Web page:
What a disappointment. I'll cover the absurd plot coupons in my next installment. They are almost so laughably stupid that it makes reading them entertaining.


Superman Archives, Vol. 1 (DC Archive Editions)
Superman Archives, Vol. 1 (DC Archive Editions)
by Jerry Siegel
Edition: Hardcover
39 used & new from $17.99

5.0 out of 5 stars Killer Superman...who's really a killer, October 2, 2014
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Funny story - I bought this archive from a 3rd party seller new, and they sent me a moldy copy that was anything BUT new. I complained about it, and they let me keep the book, but refunded my money. Good times.

I really like the way DC used to reprint these books. Nowadays, DC only reprints the stories themselves, but for this archive, they reprinted the entire books, including ads and short text stories, as well as one-page cartoons, trivia facts and other stuff. I can understand that other people might not like this, but I enjoyed the nostalgia factor immensely.

Now, onto the stories. This isn't your boy scout Superman. This volume reprints the first 4 issues of the eponymous series, and we see Superman here in all of his vigilante glory. In fact, in one issue, the police see Superman as just as much of a crook as the people he tries to capture. Superman is usually pitted against small-time hoods working for evil industrialists, but there are exceptions. In two separate stories, Superman takes the place of an athlete (a football player and a boxer) in order to stop corruption and do a personal favor. In one story, Superman helps a young boy at an orphanage. And in two stories, Superman's arch-nemesis, Luthor, appears, in all of his red-haired glory. The Luthor stories are actually duds, though - in both of them, Luthor seems to have clearly outwitted his adversary, only to have some plot coupon allow Superman back in the game. This observation is not lost on the afterword, either.

One interesting thing: Superman flat-out kills people in this volume. He lets a ton of people just die, but in one instance, he throws a goon into what appears to be a vat of green acid (which was to be used to kill Lois Lane, so it's obviously deadly). In the penultimate story, Superman callously discharges electricity to kill his hapless attacker (and this is after he lets another guy fall into a vat of molten metal). Like I said, this ain't boy scout Superman.

Perhaps the most bracing difference is Clark Kent. He might be the most unlikable character in the whole comic (and that includes the villains). Lois Lane positively despises him, and with good reason: he's a coward, he's weak, he constantly asks her out, and he steals her scoops (not so much here, but give a read of World's Finest: Superman if you don't believe me). He really was the opposite of Superman in these early stories (to paraphrase Bill from Kill Bill 2).

This volume has recently seen a price drop on the Amazon Marketplace. I would recommend it even at cover price.

The Flash Archives, Vol. 4 (DC Archive Editions)
The Flash Archives, Vol. 4 (DC Archive Editions)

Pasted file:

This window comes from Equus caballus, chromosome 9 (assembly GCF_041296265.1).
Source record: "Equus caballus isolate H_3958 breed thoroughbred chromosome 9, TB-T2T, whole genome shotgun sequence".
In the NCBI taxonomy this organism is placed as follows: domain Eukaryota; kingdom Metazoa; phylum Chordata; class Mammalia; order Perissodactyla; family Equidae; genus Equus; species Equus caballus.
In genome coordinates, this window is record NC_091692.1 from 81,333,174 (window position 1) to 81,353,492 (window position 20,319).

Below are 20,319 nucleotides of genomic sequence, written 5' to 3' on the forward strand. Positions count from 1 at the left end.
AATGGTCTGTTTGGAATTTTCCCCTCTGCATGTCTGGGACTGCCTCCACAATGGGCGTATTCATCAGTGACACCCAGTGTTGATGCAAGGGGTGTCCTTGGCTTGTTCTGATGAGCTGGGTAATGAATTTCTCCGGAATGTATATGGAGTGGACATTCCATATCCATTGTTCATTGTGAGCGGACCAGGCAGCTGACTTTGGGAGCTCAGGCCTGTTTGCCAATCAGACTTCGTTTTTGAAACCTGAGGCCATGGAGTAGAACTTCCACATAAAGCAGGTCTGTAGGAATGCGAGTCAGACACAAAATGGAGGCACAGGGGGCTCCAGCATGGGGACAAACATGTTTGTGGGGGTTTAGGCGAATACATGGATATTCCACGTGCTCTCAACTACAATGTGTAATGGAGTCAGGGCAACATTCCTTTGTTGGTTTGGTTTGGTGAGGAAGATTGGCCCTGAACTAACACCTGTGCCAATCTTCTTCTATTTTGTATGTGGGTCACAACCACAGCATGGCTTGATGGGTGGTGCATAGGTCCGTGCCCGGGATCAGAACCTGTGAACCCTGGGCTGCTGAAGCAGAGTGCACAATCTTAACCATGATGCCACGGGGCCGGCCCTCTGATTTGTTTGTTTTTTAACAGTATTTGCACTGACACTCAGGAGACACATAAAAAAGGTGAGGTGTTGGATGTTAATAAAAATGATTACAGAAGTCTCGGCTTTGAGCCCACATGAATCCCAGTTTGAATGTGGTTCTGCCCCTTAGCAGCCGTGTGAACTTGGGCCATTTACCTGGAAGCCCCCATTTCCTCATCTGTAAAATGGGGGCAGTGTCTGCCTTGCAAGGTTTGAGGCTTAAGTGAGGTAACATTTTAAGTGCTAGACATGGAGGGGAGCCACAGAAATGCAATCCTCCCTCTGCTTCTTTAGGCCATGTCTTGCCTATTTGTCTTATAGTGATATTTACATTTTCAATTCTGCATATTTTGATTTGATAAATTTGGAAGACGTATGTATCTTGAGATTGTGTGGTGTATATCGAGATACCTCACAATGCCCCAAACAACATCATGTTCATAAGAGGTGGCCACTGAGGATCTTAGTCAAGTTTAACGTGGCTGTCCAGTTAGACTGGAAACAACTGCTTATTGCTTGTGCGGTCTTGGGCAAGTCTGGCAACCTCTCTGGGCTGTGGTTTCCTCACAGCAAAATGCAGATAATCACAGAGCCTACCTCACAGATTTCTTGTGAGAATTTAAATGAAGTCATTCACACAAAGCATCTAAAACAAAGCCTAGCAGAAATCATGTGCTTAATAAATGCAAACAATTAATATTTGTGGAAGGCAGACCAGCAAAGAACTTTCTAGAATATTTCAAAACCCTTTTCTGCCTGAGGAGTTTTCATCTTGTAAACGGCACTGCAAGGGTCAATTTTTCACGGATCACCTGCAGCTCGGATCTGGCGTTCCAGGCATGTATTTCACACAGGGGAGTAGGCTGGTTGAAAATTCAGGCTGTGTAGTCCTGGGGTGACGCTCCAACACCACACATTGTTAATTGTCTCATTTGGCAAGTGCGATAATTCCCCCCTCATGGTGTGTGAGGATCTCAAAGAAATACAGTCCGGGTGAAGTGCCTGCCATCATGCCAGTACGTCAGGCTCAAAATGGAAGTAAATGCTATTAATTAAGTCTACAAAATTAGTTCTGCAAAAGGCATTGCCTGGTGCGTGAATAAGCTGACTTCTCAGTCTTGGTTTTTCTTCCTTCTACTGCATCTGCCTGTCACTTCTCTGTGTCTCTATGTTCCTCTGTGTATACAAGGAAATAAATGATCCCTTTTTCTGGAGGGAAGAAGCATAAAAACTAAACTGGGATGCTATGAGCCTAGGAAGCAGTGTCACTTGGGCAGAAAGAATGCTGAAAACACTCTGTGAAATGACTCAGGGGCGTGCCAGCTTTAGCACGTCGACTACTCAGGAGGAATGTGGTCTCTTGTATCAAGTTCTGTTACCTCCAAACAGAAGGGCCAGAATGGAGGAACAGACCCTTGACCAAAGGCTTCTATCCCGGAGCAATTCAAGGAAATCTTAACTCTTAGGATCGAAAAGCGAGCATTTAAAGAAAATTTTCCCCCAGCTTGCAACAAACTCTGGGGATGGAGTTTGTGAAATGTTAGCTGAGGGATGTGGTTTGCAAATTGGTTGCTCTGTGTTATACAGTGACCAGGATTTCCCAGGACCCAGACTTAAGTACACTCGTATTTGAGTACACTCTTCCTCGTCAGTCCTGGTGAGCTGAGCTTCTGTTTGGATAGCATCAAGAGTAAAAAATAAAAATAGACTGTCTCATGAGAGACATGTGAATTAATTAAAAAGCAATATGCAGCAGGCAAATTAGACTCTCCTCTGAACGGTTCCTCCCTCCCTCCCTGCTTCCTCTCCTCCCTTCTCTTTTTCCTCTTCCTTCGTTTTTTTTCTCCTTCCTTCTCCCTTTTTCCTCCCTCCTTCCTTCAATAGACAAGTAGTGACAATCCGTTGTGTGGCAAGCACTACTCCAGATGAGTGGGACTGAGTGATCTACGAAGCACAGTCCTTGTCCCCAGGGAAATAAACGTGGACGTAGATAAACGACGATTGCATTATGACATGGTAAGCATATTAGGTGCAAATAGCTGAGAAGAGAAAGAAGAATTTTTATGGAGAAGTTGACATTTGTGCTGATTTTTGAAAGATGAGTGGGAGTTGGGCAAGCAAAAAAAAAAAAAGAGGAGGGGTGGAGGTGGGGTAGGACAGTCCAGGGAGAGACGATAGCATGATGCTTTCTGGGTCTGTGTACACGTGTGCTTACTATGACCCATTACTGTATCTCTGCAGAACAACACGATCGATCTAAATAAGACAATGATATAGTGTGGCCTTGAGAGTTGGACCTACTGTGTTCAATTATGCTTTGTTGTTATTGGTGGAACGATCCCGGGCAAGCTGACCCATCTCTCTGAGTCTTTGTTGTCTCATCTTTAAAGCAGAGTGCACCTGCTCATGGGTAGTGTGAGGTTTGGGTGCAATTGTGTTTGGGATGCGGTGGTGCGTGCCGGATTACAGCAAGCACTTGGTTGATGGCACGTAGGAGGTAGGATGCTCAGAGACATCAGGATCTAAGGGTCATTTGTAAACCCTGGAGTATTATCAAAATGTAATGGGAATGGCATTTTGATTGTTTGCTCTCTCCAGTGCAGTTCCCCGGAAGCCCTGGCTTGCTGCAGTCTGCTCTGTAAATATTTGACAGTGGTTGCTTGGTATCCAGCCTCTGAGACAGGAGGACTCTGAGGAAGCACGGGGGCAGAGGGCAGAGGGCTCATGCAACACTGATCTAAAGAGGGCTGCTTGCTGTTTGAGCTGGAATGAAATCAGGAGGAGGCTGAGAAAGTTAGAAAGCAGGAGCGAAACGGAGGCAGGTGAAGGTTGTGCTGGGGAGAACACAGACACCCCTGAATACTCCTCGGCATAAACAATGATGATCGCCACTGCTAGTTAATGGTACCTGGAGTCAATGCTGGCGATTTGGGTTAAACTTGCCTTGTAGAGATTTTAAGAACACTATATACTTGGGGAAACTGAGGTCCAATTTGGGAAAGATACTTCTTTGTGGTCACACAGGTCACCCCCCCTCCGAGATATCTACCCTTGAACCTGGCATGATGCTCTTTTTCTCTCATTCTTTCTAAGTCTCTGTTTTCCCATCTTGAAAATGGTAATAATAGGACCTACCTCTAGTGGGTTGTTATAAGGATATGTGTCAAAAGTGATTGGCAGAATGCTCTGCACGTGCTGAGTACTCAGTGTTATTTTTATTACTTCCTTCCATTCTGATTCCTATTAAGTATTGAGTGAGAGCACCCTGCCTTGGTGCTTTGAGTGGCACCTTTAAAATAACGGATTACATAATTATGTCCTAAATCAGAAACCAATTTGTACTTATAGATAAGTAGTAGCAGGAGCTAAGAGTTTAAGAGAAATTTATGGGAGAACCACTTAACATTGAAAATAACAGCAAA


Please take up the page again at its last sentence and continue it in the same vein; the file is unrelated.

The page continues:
by John Broome
Edition: Hardcover
34 used & new from $16.00

5.0 out of 5 stars The best Silver Age character of the DC superheroes, October 2, 2014
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I don't think any character benefited more from the transition from Golden Age to Silver Age than the Flash. Maybe Green Lantern, but Golden Age Green Lantern still had something to offer to me. Golden Age Flash, on the other hand, was dea on arrival (and I love the Golden Age!). But Silver Age Flash really hits the mark, providing (for me, at least) the best entertainment among major superheroes of DC during that era.

Volume 4 of the Flash Archives hits the spot. We see a great sampling of the excellent rogue's gallery of Flash (2nd, in this reader's opinion, only to Batman). We even get a nice team up of the Rogues (as they would later be known). We see wonderful support characters like Elastic Man and Kid Flash (Wally West Kid Flash, no less!). in fact, the story where they work together is one of the most entertaining of this volume. The stories are silly, as all Silver Age stories are, but they work because of the ridiculous nature of the Flash himself (time to vibrate molecules whatever it is I need to do!). The art work is great, and it looks even better restored. I can respect that people like the old look, but anyone telling me that the Flash wasn't meant to be glorious solid red is kidding themselves.

This is another volume I highly recommend, and particularly for the prices of today. It's a great time to collect the DC archives, and this one is a hit.

Rurouni Kenshin, Vol. 7
Rurouni Kenshin, Vol. 7
by Nobuhiro Watsuki
Edition: Paperback
Price: $6.86
177 used & new from $0.01

5.0 out of 5 stars Stellar story, stellar characters, great stuff!, October 2, 2014
It's amazing when manga actually delivers. Usually, it's just throwaway entertainment at best, grating dreck at worst. But the second arc of Rurouni Kenshin manages to rise above the rest. This is probably my favorite Japanese comic I've ever read (and for whatever reason, I've read a bunch of them).

As in another review, I'll use this volume to review the entire story arc. This time, the arc will encompass volumes 7-17 of the manga. It just makes no sense to me to review these individually.

Anyway, volumes 1-6 introduced our hero Kenshin and his band of merry followers. The proceedings were fun, but they were really put in place as introductions. Of course, there is the mystery of what Kenshin was, what he did, and why he has changed from a bloodthirsty killer to a man who has vowed never to kill again. But now, his past begins to catch up, as we are introduced to villains and anti-heroes. Our first introduction is Saito Hajime. A historical personage who apparently has some fanboy following in Japan, his appearance here is remarkably good. An enemy of Kenshin during the civil war, he returns ostensibly to recruit him to a new cause. In actuality, he wants to kill him. As he ultimately joins forces with Kenshin, he provides our first real tension in this tale. The reader feels like Saito is a foil to Kenshin's true power, and a legitimate threat. As I read along, I wondered to myself - will Kenshin really pay an ultimate price to this shadow of the past? It made for great reading.